Paul L. Caron

Saturday, May 17, 2008

The Great Tax Cut Delusion and the Decline of Good Government in America

Politics_of_bad_ideas_2Bryan D. Jones (University of Washington, Center for American Politics and Public Policy) & Walter Williams (University of Washington, Center for American Politics and Public Policy) have published The Politics of Bad Ideas: The Great Tax Cut Delusion and the Decline of Good Government in America (Longman, 2008).  From the publisher's description:

According to political scientist Bryan D. Jones and policy analyst Walter Williams, tax cuts are bad for the American people. In their new book, ... they draw on in-depth research and insightful analysis to argue that tax cuts without spending limits have harmed the government’s long-term fiscal stability, and explain why, despite evidence to the contrary, people keep believing that reducing taxes will create economic growth.

Jones and Williams zero in on two tax-cut theories: supply-side economics – which postulates that tax cuts stimulate the economy by putting more money in people’s pockets, which they in turn spend on goods and services; and starve-the-beast policies – which claim that government programs will shrink if there is less revenue from taxes to spend.

Walking readers through the numbers and factual evidence – from the post-World War II golden years through George W. Bush’s presidency – they argue that tax cuts don’t “pay for themselves” or cause “government to get smaller”, as proponents have claimed. Instead, they prove that tax cuts have consistently resulted in bigger government and increased deficits. “As government has grown, taxes have been cut, and revenue has declined,” say the authors. “The result has been massive borrowing and a basic deterioration in the fiscal balance sheet.”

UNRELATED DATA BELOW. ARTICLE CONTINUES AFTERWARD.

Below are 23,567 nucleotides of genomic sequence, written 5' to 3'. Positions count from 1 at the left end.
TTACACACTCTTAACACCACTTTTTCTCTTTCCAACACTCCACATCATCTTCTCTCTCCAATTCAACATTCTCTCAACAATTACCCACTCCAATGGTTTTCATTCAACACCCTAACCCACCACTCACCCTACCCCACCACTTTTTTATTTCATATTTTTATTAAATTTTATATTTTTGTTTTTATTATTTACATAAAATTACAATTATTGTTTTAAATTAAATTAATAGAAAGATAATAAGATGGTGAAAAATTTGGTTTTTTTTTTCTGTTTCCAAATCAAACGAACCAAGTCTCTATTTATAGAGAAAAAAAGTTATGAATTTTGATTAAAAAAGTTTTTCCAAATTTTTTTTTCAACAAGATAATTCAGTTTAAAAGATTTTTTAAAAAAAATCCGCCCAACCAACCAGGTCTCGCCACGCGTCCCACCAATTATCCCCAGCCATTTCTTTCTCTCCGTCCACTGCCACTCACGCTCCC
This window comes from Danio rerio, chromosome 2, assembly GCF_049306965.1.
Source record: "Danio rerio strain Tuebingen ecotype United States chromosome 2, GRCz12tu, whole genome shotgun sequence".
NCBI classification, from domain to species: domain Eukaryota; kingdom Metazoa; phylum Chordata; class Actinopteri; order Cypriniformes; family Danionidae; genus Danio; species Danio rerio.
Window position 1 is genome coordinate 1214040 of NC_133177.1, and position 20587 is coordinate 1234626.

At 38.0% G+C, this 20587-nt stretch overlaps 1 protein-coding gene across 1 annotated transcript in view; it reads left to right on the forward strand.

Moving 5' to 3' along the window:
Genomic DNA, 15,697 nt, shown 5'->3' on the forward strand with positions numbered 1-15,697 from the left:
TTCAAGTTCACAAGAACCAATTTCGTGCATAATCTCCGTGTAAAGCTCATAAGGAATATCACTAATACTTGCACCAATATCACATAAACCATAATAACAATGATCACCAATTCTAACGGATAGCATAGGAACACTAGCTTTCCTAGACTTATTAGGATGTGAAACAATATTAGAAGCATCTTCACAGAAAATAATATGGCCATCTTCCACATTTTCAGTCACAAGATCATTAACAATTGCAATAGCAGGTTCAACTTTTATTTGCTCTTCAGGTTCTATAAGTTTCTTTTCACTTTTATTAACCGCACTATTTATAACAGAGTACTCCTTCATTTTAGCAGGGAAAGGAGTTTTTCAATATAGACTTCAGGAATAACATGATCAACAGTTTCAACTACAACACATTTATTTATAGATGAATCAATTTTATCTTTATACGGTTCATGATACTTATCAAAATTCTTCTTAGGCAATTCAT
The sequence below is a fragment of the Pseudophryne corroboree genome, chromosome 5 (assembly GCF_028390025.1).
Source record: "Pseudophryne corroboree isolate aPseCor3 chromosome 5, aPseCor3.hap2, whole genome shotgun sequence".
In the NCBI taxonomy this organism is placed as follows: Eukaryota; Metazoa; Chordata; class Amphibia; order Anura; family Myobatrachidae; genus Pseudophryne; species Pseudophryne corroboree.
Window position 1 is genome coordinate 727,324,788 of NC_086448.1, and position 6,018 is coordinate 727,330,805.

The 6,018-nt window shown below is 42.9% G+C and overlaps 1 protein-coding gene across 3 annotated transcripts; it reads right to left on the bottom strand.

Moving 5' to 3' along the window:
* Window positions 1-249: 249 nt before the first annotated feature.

The authors note that despite overwhelming evidence to the contrary, politicians and the American public continue to put faith in the power of tax cuts to stimulate economic growth. Jones and Williams believe that the usual suspects – including self-centered voters, partisan advantage, interest groups and lobbyists, and right-wing activists – are partly responsible, but they argue that institutional failure is the root cause. “These bad ideas were once kept in check by a firm commitment to factual analysis and the construction of an institutional framework that made it costly to ignore the evidence,” they say. “Today, all this has collapsed.”

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I often find that "commentators" equate the health of the economy at the exact point in time at which taxes were raised/cut. For instance, a recent documentary posits that the tax raises under George H.W. Bush saved Reagan's legacy because the U.S. didn't have to live with the government that would have resulted; of course, we were fine while Reagan was still in office.

Does this book give heed to the DELAY that's required to evaluate results of tax rate shifts? If not, perhaps someone should write solely about that, so that we can put an end to this "times were great/poor under Reagan/Carter" banter.

Posted by: Brian | May 20, 2008 7:23:41 AM

Jones and Williams are spreading absolute nonsense with this book. Who is funding it? The Obama campaign?

Folks, just remember how great we all had it under Jimmy Carter.

Posted by: Jake | May 17, 2008 5:12:59 PM

So the USTREAS reports of increased revenue following tax-rate cuts is not regarded as evidence? Certainly, net income to the treasury is the real story, and historically, we all agree that Congress has never spent less from one year to the next. I posit that not cutting taxes to stimulate the economy would result in larger deficits.


Posted by: Rich | May 17, 2008 12:16:24 PM